Last January, the world's richest man Jeff Bezos visited India and made a prediction that the 21st century "will be an Indian one." Economists have noted that India is witnessing its highest peak of growth since gaining independence in 1947, but what are the indicators pointing to this Indian rise?
Being the second most populated country in the world, and the seventh in terms of area, India's decades-long policies of economic revival- taking advantage of every available opportunity- seems to pay off, even if gradually.
Maintaining an increasingly higher literacy rate through socio-economic programs has definitely shown in more developed Indian skills and a growing dynamic spirit and determination to achieve success.
During his surprise visit to the south Asian nation, Bezos referred to "special energy" he's seen in India, arguing that it forms a potential success that awaits the "largest democracy in the world."
Bezos could be absolutely right in this regard. India's economy is steadily booming and drawing worldwide attention, especially as anger towards China, Asia's strongest economy, has amounted since the Coronavirus outbreak earlier this year.
India's economy is forecast to bounce back with a sharp growth rate of 9.5 per cent next year provided it avoids further deterioration in financial sector health, Fitch Ratings said— Economic Times (@EconomicTimes) June 10, 2020
Even though India's economic plans are decades-long, it can definitely use a little push by the powerful connection between India's Prime Minister Narendra Modi and US President Donald Trump.
Ever since he was inaugurated as president of the world's strongest economy, Trump has been targeting the Chinese economy, forcing China to sign a trade deal in an attempt to curb its rise. The Modi-Trump friendship based on mutual political ideologies could save India from meeting similar troubles, at least for the time being.
During recent years, India has been clearly focusing on luring international giant corporations into investing in the country with 1.3 billion citizens.
It has also been trying to utilize its large population that forms skilled yet cheap labor in addition to its massive area to attract supply chains, hoping to become the world's next factory, a position taken over by China for many years so far.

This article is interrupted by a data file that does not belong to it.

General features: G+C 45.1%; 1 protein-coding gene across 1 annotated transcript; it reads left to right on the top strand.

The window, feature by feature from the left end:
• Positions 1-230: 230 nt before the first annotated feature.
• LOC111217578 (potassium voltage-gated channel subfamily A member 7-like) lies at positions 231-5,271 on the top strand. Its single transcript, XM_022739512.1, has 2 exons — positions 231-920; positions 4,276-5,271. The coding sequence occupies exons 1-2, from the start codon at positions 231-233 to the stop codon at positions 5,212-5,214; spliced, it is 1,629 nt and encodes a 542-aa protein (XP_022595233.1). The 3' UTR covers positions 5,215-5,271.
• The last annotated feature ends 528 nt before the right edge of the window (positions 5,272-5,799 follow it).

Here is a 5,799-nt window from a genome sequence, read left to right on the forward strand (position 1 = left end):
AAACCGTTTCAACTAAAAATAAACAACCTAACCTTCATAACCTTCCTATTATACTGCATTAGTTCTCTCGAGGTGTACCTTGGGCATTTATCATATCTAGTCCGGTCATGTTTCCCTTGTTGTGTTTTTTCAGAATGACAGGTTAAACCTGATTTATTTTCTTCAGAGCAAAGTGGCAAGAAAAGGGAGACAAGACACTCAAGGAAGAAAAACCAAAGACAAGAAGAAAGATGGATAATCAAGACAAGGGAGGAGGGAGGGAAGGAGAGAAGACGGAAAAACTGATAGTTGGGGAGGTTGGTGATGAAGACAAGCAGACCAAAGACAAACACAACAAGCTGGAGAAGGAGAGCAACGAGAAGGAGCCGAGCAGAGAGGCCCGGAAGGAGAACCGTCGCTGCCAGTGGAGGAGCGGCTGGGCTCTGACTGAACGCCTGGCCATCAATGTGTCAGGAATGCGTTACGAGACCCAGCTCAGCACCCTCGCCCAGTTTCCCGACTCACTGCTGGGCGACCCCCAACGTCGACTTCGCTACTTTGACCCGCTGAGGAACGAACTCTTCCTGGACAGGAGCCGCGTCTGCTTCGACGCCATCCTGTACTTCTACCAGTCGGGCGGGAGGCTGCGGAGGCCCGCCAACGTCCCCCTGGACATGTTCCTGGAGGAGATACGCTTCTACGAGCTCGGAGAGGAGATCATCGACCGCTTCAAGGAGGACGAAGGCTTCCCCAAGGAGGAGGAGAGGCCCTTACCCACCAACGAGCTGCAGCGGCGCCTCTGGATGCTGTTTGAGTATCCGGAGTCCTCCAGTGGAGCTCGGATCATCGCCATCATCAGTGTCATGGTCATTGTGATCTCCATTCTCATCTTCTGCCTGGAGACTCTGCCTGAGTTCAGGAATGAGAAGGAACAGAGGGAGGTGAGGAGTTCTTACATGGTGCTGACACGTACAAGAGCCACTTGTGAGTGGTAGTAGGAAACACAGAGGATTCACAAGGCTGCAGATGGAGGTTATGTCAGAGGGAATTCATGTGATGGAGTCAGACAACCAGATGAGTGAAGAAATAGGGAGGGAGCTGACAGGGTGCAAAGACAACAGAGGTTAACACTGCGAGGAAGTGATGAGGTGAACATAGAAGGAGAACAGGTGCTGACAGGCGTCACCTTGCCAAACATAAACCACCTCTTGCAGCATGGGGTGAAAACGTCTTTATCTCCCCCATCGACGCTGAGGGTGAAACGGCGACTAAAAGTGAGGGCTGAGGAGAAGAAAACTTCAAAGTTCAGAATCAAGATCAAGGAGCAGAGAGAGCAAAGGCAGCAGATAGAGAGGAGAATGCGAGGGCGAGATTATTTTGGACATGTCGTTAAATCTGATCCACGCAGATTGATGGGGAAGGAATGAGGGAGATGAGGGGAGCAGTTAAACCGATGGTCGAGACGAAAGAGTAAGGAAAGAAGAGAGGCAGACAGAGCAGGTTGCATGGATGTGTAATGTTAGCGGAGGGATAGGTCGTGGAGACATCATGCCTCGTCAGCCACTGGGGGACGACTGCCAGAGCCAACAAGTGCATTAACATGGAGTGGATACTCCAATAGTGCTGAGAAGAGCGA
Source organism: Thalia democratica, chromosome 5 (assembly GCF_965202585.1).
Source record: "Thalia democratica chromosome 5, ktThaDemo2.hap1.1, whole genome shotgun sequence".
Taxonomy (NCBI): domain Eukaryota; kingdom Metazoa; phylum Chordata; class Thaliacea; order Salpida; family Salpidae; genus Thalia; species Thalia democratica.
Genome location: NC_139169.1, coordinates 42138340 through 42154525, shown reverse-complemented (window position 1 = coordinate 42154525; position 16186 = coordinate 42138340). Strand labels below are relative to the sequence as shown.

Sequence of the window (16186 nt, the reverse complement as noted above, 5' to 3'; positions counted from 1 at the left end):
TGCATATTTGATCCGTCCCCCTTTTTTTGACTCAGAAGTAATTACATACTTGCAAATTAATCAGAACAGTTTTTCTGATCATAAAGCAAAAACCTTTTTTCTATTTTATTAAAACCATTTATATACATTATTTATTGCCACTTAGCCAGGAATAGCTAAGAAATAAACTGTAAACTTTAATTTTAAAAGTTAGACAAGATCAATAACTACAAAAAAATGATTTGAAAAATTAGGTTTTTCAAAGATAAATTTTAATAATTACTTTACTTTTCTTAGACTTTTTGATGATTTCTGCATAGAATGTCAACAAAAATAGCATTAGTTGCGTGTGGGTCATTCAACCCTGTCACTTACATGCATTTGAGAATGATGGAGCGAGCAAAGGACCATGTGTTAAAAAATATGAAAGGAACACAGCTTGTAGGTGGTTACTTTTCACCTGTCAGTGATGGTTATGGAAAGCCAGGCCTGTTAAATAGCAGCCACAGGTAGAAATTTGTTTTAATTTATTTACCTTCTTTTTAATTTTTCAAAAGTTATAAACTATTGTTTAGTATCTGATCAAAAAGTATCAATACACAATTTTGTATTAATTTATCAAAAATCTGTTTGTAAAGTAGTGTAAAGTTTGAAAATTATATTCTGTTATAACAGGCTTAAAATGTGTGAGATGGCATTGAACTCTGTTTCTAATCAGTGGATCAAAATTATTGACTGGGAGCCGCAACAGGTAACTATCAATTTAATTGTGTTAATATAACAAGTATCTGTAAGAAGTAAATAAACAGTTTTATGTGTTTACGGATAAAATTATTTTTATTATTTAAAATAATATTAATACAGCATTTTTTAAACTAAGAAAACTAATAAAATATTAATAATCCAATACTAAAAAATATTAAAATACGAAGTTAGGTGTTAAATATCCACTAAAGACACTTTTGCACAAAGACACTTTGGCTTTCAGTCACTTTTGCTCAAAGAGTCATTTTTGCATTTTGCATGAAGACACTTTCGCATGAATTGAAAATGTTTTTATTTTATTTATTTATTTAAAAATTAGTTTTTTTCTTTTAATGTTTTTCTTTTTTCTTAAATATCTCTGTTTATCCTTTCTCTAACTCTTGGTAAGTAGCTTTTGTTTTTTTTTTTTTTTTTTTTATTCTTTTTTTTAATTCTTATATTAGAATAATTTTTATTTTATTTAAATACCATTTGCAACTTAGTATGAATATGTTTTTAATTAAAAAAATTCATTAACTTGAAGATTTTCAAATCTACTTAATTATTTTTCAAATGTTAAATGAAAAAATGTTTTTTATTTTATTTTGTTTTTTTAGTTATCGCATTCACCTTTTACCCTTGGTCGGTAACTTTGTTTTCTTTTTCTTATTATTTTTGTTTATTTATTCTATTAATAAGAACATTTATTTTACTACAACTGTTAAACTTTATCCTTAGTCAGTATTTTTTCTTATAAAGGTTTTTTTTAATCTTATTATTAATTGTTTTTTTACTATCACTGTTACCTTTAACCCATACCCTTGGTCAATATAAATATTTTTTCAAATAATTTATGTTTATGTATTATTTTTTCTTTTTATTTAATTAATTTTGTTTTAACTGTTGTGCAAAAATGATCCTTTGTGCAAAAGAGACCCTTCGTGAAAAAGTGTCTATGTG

For example, India is the world's second-largest smartphone market with 55% of its enormous population having access to 4G subscriptions, which has led its giant tech company Reliance to receive generous investment offers from different corners of the world.
Indian shares rise led by financials, Reliance Industries https://t.co/POPfXvdUBx— Reuters India (@ReutersIndia) June 8, 2020
According to CNN, Reliance's business operations range between online shopping, video streaming services, retail, oil and energy investments, mobile and broadband carriers, in addition to several digital platforms, all making it a strong candidate to join the world's tech giants club.
Last month, Bloomberg reported Saudi Arabia’s $320 billion sovereign wealth fund PIF plans to invest in Indian business conglomerate Reliance Industries Limited's digital unit, potentially purchasing Jio Platforms, the Indian telecommunication carrier.
Another Bloomberg report also highlighted a very recent Abu Dhabi's investment of $752 Million Reliance Industries Digital Arm. Additionally, Facebook too made a $5.7 billion investment in Jio Platforms.
In 2014, the Indian government launched the "Make in India" program aimed at accelerating manufacturing operations in the country, in efforts to encourage investments and small businesses to be more involved in the manufacturing sector.
The India Brand Equity Foundation explains that the program was "designed to facilitate investment, foster innovation, enhance skill development, protect intellectual property, and build best in class manufacturing infrastructure in the country... in 25 sectors; automobiles, automobile components, aviation, biotechnology, chemicals, construction, defense manufacturing electrical machinery, electronic systems, food processing, IT & BPM, leather, media and entertainment, mining, oil and gas, pharmaceuticals, ports and shipping, railways, renewable energy, roads and highways, space, textile and garments, thermal power, tourism and hospitality, and wellness."
All of this, in addition to Indian billions worth of investments in renewable energy, qualified the Indian economy for a historic rise, one that could be even more sustainable in the world as it approaches financial strains and environmental dangers.
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